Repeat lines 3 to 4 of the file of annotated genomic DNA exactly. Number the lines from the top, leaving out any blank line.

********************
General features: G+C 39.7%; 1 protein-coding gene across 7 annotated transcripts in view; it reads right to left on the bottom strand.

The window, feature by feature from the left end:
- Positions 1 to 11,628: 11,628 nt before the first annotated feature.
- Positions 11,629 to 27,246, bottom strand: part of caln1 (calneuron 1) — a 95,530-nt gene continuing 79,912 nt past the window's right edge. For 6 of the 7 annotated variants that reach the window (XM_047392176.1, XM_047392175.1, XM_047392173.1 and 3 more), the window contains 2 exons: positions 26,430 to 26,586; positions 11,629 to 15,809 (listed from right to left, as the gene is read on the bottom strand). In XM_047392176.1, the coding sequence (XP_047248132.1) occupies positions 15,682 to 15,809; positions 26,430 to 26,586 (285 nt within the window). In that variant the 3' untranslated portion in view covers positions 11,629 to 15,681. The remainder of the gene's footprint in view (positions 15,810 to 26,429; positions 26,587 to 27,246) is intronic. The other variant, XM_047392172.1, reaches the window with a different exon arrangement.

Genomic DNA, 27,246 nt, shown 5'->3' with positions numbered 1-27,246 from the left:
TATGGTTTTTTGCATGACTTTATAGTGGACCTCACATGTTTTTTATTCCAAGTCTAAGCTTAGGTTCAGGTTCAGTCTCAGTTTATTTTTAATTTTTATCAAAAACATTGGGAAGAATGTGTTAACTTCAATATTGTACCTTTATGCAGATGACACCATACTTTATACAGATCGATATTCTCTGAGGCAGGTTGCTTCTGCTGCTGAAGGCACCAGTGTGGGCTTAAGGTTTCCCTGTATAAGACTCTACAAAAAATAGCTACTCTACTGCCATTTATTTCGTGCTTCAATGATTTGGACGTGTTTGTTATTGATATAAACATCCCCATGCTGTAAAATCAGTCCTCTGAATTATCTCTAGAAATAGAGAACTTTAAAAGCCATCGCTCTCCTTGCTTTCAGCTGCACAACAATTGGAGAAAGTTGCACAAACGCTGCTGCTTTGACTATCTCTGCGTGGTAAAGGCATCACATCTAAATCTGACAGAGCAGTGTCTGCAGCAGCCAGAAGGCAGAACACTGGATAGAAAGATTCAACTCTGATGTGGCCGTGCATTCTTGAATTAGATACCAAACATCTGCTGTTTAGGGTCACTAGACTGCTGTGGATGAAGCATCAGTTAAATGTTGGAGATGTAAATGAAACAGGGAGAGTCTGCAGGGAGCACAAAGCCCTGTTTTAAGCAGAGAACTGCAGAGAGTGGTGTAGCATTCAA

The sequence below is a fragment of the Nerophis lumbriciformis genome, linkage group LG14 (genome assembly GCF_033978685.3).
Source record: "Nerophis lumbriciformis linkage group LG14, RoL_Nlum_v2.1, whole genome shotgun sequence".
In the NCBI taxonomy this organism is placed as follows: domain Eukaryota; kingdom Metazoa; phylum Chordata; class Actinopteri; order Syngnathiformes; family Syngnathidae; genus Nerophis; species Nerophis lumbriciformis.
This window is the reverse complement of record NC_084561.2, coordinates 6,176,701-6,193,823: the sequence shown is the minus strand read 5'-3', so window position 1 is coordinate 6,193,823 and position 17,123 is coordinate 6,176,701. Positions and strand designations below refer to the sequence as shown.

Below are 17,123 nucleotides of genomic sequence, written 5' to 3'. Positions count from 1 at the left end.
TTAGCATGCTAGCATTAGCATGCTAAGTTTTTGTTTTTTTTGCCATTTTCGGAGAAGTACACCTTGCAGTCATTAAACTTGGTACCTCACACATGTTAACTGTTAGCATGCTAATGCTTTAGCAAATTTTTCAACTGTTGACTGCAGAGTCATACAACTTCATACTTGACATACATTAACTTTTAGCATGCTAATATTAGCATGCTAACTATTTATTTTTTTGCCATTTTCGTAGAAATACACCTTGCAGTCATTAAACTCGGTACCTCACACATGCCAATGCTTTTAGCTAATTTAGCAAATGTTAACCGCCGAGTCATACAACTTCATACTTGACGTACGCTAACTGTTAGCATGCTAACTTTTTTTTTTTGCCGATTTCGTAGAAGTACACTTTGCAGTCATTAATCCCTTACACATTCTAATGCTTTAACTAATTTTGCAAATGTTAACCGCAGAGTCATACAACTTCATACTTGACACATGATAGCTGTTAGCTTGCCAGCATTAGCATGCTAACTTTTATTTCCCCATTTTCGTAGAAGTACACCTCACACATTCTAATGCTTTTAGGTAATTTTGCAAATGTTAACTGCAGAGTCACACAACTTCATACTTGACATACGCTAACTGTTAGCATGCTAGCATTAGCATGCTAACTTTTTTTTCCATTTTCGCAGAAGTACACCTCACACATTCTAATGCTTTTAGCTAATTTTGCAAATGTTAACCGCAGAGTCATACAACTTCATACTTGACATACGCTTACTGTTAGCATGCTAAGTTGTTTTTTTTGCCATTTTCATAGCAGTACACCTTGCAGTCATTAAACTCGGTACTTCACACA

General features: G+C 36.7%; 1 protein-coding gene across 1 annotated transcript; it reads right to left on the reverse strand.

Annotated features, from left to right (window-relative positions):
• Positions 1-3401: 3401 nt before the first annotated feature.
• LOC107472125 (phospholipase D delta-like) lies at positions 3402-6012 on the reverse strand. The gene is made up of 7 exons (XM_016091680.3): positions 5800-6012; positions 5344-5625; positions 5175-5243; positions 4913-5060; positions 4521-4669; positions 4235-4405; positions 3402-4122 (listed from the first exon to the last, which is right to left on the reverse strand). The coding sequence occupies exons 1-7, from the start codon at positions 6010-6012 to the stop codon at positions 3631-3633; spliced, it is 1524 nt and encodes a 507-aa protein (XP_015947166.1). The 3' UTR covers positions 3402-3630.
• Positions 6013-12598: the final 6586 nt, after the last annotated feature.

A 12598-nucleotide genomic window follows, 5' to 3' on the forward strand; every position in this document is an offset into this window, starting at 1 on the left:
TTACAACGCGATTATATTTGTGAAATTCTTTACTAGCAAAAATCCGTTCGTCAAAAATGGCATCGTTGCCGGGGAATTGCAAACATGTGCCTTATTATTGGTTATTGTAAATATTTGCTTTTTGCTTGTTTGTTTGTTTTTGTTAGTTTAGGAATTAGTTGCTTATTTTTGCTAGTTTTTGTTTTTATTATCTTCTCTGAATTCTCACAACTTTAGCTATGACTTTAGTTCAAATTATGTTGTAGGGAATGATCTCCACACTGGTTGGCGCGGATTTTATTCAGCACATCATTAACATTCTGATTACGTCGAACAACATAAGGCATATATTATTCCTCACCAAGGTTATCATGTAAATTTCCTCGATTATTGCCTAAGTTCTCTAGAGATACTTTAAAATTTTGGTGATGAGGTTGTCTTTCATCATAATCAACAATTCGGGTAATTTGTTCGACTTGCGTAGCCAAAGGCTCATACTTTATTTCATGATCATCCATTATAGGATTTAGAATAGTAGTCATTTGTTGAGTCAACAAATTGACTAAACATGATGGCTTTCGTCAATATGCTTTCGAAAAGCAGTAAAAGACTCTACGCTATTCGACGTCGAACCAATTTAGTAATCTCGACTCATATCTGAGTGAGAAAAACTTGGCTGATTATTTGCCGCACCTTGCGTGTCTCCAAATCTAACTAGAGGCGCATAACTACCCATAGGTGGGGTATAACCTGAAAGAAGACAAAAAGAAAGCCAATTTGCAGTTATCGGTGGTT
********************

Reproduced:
- Positions 1 to 11,628: 11,628 nt before the first annotated feature.
- Positions 11,629 to 27,246, bottom strand: part of caln1 (calneuron 1) — a 95,530-nt gene continuing 79,912 nt past the window's right edge. For 6 of the 7 annotated variants that reach the window (XM_047392176.1, XM_047392175.1, XM_047392173.1 and 3 more), the window contains 2 exons: positions 26,430 to 26,586; positions 11,629 to 15,809 (listed from right to left, as the gene is read on the bottom strand). In XM_047392176.1, the coding sequence (XP_047248132.1) occupies positions 15,682 to 15,809; positions 26,430 to 26,586 (285 nt within the window). In that variant the 3' untranslated portion in view covers positions 11,629 to 15,681. The remainder of the gene's footprint in view (positions 15,810 to 26,429; positions 26,587 to 27,246) is intronic. The other variant, XM_047392172.1, reaches the window with a different exon arrangement.